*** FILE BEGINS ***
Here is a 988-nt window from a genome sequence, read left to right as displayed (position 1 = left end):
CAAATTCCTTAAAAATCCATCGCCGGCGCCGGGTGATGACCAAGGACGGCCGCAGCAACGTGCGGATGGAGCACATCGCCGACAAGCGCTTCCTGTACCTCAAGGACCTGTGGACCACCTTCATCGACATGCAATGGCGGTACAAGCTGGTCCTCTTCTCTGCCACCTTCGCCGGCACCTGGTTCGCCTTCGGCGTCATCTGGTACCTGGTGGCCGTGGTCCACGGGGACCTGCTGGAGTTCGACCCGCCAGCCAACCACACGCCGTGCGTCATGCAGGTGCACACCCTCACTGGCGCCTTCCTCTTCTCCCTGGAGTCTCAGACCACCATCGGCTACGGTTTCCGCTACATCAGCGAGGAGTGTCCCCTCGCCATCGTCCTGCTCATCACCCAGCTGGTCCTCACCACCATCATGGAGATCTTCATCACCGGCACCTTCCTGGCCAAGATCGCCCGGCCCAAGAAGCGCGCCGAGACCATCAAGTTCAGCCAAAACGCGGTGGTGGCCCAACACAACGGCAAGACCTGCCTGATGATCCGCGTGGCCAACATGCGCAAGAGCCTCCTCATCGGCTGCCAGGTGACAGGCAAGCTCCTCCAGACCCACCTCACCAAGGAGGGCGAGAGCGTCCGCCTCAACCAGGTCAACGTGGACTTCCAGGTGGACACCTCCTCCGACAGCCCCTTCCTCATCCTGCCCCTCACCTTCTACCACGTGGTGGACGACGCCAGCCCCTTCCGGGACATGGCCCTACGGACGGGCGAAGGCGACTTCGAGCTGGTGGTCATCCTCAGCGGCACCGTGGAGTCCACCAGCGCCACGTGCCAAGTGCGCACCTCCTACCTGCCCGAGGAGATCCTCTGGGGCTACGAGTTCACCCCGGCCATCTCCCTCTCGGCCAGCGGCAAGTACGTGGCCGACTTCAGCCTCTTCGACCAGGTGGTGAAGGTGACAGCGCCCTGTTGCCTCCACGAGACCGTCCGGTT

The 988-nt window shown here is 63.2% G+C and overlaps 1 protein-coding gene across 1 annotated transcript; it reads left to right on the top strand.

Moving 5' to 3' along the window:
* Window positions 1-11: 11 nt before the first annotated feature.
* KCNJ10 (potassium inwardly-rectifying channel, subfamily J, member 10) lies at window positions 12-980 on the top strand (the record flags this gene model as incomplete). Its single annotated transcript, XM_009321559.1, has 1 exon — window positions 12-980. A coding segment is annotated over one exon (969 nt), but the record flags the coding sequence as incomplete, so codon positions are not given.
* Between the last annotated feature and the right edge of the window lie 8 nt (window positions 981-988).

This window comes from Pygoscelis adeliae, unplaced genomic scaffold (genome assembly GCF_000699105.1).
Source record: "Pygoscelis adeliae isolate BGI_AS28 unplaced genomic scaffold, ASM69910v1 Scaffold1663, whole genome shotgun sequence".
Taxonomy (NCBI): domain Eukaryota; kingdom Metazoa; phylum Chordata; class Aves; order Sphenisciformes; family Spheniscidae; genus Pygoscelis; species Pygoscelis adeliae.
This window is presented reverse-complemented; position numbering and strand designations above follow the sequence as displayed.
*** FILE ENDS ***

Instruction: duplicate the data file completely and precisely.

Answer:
Here is a 988-nt window from a genome sequence, read left to right as displayed (position 1 = left end):
CAAATTCCTTAAAAATCCATCGCCGGCGCCGGGTGATGACCAAGGACGGCCGCAGCAACGTGCGGATGGAGCACATCGCCGACAAGCGCTTCCTGTACCTCAAGGACCTGTGGACCACCTTCATCGACATGCAATGGCGGTACAAGCTGGTCCTCTTCTCTGCCACCTTCGCCGGCACCTGGTTCGCCTTCGGCGTCATCTGGTACCTGGTGGCCGTGGTCCACGGGGACCTGCTGGAGTTCGACCCGCCAGCCAACCACACGCCGTGCGTCATGCAGGTGCACACCCTCACTGGCGCCTTCCTCTTCTCCCTGGAGTCTCAGACCACCATCGGCTACGGTTTCCGCTACATCAGCGAGGAGTGTCCCCTCGCCATCGTCCTGCTCATCACCCAGCTGGTCCTCACCACCATCATGGAGATCTTCATCACCGGCACCTTCCTGGCCAAGATCGCCCGGCCCAAGAAGCGCGCCGAGACCATCAAGTTCAGCCAAAACGCGGTGGTGGCCCAACACAACGGCAAGACCTGCCTGATGATCCGCGTGGCCAACATGCGCAAGAGCCTCCTCATCGGCTGCCAGGTGACAGGCAAGCTCCTCCAGACCCACCTCACCAAGGAGGGCGAGAGCGTCCGCCTCAACCAGGTCAACGTGGACTTCCAGGTGGACACCTCCTCCGACAGCCCCTTCCTCATCCTGCCCCTCACCTTCTACCACGTGGTGGACGACGCCAGCCCCTTCCGGGACATGGCCCTACGGACGGGCGAAGGCGACTTCGAGCTGGTGGTCATCCTCAGCGGCACCGTGGAGTCCACCAGCGCCACGTGCCAAGTGCGCACCTCCTACCTGCCCGAGGAGATCCTCTGGGGCTACGAGTTCACCCCGGCCATCTCCCTCTCGGCCAGCGGCAAGTACGTGGCCGACTTCAGCCTCTTCGACCAGGTGGTGAAGGTGACAGCGCCCTGTTGCCTCCACGAGACCGTCCGGTT

The 988-nt window shown here is 63.2% G+C and overlaps 1 protein-coding gene across 1 annotated transcript; it reads left to right on the top strand.

Moving 5' to 3' along the window:
* Window positions 1-11: 11 nt before the first annotated feature.
* KCNJ10 (potassium inwardly-rectifying channel, subfamily J, member 10) lies at window positions 12-980 on the top strand (the record flags this gene model as incomplete). Its single annotated transcript, XM_009321559.1, has 1 exon — window positions 12-980. A coding segment is annotated over one exon (969 nt), but the record flags the coding sequence as incomplete, so codon positions are not given.
* Between the last annotated feature and the right edge of the window lie 8 nt (window positions 981-988).

This window comes from Pygoscelis adeliae, unplaced genomic scaffold (genome assembly GCF_000699105.1).
Source record: "Pygoscelis adeliae isolate BGI_AS28 unplaced genomic scaffold, ASM69910v1 Scaffold1663, whole genome shotgun sequence".
Taxonomy (NCBI): domain Eukaryota; kingdom Metazoa; phylum Chordata; class Aves; order Sphenisciformes; family Spheniscidae; genus Pygoscelis; species Pygoscelis adeliae.
This window is presented reverse-complemented; position numbering and strand designations above follow the sequence as displayed.